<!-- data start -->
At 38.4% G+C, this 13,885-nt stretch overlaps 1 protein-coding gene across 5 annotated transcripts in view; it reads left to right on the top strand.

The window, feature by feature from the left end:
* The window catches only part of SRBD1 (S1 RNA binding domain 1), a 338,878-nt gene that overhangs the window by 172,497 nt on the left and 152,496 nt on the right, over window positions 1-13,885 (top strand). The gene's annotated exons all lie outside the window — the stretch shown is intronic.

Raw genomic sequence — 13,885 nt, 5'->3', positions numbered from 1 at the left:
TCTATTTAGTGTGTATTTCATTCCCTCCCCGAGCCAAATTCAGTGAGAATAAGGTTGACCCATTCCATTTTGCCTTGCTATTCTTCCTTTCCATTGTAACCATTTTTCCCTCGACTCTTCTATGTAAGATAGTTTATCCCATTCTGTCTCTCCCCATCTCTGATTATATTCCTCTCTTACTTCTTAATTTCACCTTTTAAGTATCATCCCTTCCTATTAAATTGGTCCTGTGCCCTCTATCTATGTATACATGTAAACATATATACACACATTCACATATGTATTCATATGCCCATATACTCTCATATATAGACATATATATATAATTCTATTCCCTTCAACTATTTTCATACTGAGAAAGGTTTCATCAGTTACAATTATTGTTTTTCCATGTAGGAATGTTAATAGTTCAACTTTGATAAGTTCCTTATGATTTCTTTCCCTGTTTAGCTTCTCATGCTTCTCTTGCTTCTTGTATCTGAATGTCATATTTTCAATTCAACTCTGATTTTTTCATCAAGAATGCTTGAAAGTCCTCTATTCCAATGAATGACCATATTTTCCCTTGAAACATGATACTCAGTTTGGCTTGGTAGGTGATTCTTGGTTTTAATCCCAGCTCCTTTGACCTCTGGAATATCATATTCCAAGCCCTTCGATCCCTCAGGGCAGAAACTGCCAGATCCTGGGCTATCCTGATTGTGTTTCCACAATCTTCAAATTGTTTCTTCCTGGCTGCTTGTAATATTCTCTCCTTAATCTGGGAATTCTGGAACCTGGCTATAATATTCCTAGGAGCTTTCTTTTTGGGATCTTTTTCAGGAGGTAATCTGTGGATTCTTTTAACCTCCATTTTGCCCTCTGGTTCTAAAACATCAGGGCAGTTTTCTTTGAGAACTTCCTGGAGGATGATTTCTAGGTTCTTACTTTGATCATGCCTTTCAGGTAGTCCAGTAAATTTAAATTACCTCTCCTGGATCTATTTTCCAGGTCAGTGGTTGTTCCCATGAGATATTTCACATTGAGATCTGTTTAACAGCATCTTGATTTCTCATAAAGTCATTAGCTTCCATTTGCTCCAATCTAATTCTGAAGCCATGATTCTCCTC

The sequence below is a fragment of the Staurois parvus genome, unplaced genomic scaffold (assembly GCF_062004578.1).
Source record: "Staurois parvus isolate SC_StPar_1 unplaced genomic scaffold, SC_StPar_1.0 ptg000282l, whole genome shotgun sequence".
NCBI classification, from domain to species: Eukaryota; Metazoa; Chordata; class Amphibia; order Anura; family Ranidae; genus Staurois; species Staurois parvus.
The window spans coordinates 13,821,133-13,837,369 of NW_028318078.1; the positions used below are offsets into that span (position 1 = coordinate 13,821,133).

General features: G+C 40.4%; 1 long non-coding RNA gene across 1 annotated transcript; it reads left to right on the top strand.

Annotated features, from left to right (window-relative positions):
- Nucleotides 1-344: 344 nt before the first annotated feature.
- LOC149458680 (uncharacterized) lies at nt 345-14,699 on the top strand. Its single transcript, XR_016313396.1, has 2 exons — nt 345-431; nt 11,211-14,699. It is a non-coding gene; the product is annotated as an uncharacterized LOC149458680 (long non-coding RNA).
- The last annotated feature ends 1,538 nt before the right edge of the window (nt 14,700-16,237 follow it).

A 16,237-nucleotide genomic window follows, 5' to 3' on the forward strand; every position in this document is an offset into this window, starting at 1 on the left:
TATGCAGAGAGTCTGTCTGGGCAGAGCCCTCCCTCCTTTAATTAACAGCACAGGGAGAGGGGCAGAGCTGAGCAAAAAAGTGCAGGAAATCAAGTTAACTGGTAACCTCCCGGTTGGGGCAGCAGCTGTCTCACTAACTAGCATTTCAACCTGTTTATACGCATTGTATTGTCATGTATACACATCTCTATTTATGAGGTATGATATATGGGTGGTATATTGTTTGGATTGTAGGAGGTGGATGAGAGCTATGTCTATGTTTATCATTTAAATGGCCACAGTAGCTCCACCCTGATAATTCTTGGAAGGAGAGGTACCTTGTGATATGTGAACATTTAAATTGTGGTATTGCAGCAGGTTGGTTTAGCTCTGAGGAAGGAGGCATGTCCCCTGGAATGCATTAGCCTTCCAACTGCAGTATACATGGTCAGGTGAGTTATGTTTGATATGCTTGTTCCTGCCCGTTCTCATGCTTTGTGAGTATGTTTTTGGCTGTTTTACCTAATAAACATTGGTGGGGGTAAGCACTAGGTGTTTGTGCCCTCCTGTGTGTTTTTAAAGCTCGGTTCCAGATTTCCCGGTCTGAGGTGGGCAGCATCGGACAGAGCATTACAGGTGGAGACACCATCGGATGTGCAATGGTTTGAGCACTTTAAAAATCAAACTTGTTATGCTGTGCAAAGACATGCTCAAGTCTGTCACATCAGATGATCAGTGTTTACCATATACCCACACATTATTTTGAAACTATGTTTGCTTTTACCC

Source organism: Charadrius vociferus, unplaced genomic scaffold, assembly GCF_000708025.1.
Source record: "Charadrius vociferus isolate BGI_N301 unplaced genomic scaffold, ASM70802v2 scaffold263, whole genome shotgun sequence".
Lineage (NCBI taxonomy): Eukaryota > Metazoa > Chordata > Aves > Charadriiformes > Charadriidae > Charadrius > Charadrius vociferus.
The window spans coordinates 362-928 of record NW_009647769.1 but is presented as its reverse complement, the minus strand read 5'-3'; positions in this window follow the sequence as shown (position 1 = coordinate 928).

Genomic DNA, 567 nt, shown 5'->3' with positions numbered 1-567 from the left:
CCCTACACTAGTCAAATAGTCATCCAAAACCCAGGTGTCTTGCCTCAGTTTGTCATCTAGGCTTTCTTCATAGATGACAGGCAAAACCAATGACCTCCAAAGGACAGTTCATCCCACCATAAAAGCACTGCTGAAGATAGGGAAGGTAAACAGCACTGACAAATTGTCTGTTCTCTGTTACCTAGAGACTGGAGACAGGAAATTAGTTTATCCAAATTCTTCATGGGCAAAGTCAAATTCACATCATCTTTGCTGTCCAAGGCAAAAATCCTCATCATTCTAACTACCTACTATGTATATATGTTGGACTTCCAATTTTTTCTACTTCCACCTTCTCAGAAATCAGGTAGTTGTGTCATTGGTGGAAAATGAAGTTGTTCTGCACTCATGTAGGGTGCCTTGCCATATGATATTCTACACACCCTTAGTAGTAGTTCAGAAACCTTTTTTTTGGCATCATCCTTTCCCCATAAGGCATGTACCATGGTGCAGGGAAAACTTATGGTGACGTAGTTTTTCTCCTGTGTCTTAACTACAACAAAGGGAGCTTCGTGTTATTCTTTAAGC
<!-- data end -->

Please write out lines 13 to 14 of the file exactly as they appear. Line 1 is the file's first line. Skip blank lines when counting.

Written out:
- LOC149458680 (uncharacterized) lies at nt 345-14,699 on the top strand. Its single transcript, XR_016313396.1, has 2 exons — nt 345-431; nt 11,211-14,699. It is a non-coding gene; the product is annotated as an uncharacterized LOC149458680 (long non-coding RNA).
- The last annotated feature ends 1,538 nt before the right edge of the window (nt 14,700-16,237 follow it).